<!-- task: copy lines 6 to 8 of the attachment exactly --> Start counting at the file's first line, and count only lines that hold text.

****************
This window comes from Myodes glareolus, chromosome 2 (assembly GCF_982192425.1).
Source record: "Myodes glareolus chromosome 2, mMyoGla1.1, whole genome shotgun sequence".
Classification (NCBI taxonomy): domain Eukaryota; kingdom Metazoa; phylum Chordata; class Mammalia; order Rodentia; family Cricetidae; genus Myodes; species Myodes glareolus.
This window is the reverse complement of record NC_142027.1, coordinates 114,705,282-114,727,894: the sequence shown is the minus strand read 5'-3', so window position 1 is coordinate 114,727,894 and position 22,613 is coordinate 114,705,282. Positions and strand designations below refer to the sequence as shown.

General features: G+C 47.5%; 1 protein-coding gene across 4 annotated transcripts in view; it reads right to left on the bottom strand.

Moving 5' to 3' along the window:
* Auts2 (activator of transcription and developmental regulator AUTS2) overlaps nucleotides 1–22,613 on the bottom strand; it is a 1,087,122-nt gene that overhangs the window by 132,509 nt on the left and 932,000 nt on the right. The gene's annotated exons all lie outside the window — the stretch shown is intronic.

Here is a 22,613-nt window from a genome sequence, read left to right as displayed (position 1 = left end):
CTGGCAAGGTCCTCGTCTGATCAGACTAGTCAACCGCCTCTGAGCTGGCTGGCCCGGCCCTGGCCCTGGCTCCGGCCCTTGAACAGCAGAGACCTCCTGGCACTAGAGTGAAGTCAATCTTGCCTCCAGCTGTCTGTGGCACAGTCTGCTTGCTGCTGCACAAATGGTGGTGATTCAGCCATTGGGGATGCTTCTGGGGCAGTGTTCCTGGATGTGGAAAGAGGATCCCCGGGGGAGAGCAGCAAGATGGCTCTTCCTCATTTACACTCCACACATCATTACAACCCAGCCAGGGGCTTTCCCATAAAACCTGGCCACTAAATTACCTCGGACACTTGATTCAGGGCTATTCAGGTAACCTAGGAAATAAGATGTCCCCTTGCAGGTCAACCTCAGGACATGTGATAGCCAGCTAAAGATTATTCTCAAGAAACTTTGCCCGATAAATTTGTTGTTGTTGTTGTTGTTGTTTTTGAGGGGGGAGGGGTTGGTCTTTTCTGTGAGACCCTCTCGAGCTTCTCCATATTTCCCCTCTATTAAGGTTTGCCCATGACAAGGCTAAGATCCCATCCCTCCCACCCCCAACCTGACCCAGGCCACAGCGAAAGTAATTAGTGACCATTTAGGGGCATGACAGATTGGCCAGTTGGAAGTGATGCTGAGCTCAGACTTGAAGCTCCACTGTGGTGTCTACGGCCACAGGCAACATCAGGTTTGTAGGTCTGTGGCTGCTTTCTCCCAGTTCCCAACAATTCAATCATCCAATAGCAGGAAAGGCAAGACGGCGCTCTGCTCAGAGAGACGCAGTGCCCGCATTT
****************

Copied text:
Moving 5' to 3' along the window:
* Auts2 (activator of transcription and developmental regulator AUTS2) overlaps nucleotides 1–22,613 on the bottom strand; it is a 1,087,122-nt gene that overhangs the window by 132,509 nt on the left and 932,000 nt on the right. The gene's annotated exons all lie outside the window — the stretch shown is intronic.

Here is a 22,613-nt window from a genome sequence, read left to right as displayed (position 1 = left end):